Wallow fire burns through Greer, Arizona

Updated at 8:30 p.m. MT, June 9, 2011: A damage assessment of the fire’s run through Greer last night revealed that 22 houses burned. More information. And the size of the fire has been revised again. Wednesday morning it was reported by the incident management team to be 389,000 acres, then Thursday morning, 348,235, and later on Thursday, 386,690 acres and for the first time, some degree of containment: 5%.

Information from the IMTeam released tonight:

Dozer line construction took place along Highway 260 going west from Eagar to Highway 373 junction; then southeast to Greer Lake in prep for burnout for tonight’s operational period. Firefighters are prepping with dozer line in the south end of Greer Valley heading southwest to Highway 273 at Sheep’s Crossing for an additional burnout. Dozer line will take place on the east side of Escudilla Mountain extending southeast towards Luna, New Mexico for burnout. All fuel moistures are extremely low.

Updated at 4:01 p.m. MT, June 9, 2011: Replaced map of north portion of Wallow fire with updated version.

Updated at 2:57 p.m. MT, June 9, 2011: Added a new type of map, showing Fire Radiative Power, or fire intensity.

Updated at 11:56 a.m. MT, June 9, 2011: An update from the incident management team posted at InciWeb at 11:00 a.m. MT included information about evacuations, and this information:

  • Size: 348,235 acres based on last night’s infrared flight
  • 0% contained
  • Structures lost: 16
  • Fire Upate: Last night, fire crews concentrated their efforts prepping roads and dozer lines for burnout operations south of Route 851 and Circle Flat area that leads into New Mexico. Fire activity increased on the west side of the fire towards the communities of Greer and Eagar due to high wind and low humidity.Crews are currently stationed at Big Lake to reduce travel times, ensuring firefighter safety. Structural protection is in place in Greer, South Fork, Eagar, Alpine, Nutrioso, and Escudillo Flats. Firefighters will be conducting burnout operations on the northern and eastern portions of the fire to p limit the fire’s spread. Firefighters continue to hold line, mop-up, and patrol other areas of the fire. Creeping, smoldering, and active backing fire with short upslope runs was observed yesterday on the southern portion of fire. Firefighters are constructing indirect line and conducting burnout operations. Today southwest winds of 8-15mph with gusts to 25 mph are expected.

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Updated at 9:22 a.m. MT, June 9, 2011: added information about the 747 and DC-10 air tankers.

Wallow fire 6-7-2011

Wallow fire 6-7-2011. In this long exposure, you can see the trails of what appear to be firefighters with headlamps carrying lit drip torches igniting a burnout. Photo: Apache-Sitgreaves National Forest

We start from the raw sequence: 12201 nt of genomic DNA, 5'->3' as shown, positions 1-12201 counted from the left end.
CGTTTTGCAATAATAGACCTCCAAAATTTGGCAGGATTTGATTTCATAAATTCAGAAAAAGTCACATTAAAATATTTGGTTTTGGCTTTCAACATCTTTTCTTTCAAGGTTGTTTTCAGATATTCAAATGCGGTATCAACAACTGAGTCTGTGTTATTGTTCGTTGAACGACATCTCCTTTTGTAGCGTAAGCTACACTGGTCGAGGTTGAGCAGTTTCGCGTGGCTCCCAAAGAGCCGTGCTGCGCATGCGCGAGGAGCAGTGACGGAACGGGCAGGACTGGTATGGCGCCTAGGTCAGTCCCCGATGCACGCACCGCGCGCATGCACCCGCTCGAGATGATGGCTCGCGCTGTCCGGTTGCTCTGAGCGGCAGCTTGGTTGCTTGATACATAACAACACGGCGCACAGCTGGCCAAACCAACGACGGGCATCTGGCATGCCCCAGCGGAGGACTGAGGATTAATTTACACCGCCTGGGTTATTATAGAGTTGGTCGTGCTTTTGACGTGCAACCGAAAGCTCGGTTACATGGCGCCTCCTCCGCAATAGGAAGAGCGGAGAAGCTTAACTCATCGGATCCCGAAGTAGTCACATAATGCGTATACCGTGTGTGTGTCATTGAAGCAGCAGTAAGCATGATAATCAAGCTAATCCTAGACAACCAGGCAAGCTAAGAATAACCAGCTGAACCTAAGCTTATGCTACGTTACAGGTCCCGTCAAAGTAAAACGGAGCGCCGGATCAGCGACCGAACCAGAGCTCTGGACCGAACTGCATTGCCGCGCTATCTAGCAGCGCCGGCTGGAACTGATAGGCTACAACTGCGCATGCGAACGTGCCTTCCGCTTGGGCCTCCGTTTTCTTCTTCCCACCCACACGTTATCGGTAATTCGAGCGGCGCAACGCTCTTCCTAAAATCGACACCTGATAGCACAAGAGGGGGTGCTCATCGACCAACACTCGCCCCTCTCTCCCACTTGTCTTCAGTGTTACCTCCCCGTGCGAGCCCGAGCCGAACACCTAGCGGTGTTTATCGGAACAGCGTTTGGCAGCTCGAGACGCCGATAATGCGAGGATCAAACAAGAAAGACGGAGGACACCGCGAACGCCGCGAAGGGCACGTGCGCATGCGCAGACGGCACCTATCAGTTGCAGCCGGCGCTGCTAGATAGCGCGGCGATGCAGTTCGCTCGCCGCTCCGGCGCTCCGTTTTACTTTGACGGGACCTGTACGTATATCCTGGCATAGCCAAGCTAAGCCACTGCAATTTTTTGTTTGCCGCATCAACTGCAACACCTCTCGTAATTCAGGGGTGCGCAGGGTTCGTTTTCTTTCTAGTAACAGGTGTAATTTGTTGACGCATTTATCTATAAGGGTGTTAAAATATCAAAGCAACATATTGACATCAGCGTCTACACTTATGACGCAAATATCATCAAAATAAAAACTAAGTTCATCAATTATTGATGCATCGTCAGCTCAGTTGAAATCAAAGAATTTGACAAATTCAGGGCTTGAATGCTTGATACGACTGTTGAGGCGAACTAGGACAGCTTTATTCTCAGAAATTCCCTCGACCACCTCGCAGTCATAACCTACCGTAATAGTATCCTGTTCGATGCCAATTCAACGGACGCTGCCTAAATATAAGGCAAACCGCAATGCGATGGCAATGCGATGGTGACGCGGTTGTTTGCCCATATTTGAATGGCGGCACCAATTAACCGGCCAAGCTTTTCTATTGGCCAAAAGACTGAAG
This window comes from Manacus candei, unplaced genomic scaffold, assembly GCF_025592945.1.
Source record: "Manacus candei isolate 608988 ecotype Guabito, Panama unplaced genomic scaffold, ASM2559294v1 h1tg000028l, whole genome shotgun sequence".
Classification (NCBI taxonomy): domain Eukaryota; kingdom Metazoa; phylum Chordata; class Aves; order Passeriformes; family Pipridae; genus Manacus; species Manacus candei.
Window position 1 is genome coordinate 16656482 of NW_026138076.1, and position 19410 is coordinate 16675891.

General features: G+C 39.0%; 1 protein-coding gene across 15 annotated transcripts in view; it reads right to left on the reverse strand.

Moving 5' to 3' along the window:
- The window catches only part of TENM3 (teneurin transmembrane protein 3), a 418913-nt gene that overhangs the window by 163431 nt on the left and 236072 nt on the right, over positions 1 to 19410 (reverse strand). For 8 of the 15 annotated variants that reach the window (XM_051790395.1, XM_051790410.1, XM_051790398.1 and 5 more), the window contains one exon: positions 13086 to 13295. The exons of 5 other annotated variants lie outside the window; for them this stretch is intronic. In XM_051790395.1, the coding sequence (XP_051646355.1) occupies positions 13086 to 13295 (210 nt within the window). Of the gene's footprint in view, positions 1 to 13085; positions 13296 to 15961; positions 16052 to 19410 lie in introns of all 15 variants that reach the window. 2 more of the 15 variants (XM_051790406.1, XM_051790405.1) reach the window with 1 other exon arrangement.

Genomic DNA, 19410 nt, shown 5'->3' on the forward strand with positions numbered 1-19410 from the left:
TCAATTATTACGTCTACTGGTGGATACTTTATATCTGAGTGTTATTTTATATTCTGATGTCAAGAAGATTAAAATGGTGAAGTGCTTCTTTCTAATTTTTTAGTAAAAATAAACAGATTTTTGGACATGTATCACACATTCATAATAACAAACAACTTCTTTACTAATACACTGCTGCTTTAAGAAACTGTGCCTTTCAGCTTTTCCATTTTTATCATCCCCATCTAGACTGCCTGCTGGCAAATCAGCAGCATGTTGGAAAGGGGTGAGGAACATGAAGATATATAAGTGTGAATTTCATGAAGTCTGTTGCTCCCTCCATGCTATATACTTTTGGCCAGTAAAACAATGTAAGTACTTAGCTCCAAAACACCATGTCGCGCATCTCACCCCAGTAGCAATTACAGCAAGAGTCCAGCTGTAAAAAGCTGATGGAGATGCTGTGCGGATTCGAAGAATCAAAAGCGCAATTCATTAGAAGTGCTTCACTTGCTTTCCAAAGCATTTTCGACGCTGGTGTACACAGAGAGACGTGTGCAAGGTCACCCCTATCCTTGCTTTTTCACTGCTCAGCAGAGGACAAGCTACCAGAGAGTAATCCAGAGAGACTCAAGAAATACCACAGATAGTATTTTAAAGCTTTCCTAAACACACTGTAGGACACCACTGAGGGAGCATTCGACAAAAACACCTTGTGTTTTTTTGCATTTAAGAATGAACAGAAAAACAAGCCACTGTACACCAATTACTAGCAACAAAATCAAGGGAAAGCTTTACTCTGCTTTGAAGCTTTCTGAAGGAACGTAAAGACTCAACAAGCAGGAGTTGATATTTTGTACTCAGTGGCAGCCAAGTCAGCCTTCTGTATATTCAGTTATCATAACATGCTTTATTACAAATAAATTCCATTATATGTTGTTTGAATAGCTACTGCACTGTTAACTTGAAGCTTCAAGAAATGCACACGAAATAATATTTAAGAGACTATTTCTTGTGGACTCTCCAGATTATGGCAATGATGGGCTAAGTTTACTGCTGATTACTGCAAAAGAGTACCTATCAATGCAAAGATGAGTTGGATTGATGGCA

The Wallow fire burned through the small unincorporated community of Greer, Arizona Wednesday evening. Greer has a population of about 177 people and some tourist lodges. The incident management team posted this at InciWeb at approximately 10:00 p.m. Wednesday:

Fire has gone through Greer. We do not know the extent of the damage at this time. Firefighters are on scene in Greer conducting structure protection activities.

The last acreage reported was 389,000, a figure supplied by the incident management team Wednesday morning. That will no doubt be revised upward later today. They are reporting that the fire is 0% contained.

Very Large Air Tankers

KPHO, the CBS television station in Phoenix, reported on Wednesday that Evergreen’s 747 Supertanker was going to be used:

PHOENIX — Fire officials said they are bringing in a Boeing 747 supertanker that is retrofitted to drop a mile-long line of fire retardant.

Evergreen International Aviation said the supertanker has more than eight times the drop capability and twice the speed of any other federal air tanker currently fighting fires.

That report, even though it was picked up by numerous web sites and spread around the internet like, uh, wildfire, is incorrect. Wildfire Today talked with Steven Daniels who leads the 747 Supertanker program at Evergreen and he said the 747 is not being dispatched. As we reported yesterday in a story about the use of Very Large Air Tankers, the U.S. Forest Service is not interested in agreeing to an exclusive use contract with Evergreen or 10 Tanker Air Carrier for their 747 or the DC-10 air tankers.

However, Rick Hatton, the CEO of 10 Tanker Air Carrier, told Wildfire Today Thursday at 9:30 a.m. MT that one of their two DC-10 Very Large Air Tankers, Tanker 911, was en route to Phoenix Mesa Gateway airport to work on the fires. They still do not have any kind of a contract with the USFS, so they are being activated through a Call When Needed contract the company has with CalFire. This is the same methodology used when the DC-10 was used in Texas a few weeks ago. The other DC-10, Tanker 910, is on a fire assignment in Canada.

More information about the Wallow fire

Scroll down to see more information and the latest maps of the Wallow fire. We will update the maps on Thursday as new data is available.

A call center has been established by the White Mountain Joint Information Center (aka “Call Center”) for information, including evacuation information, regarding the Wallow fire. Their new phone numbers are 702-308-3238, 702-308-3357, 702-308-8227 , and their web site is 593.orgInciWeb is another source.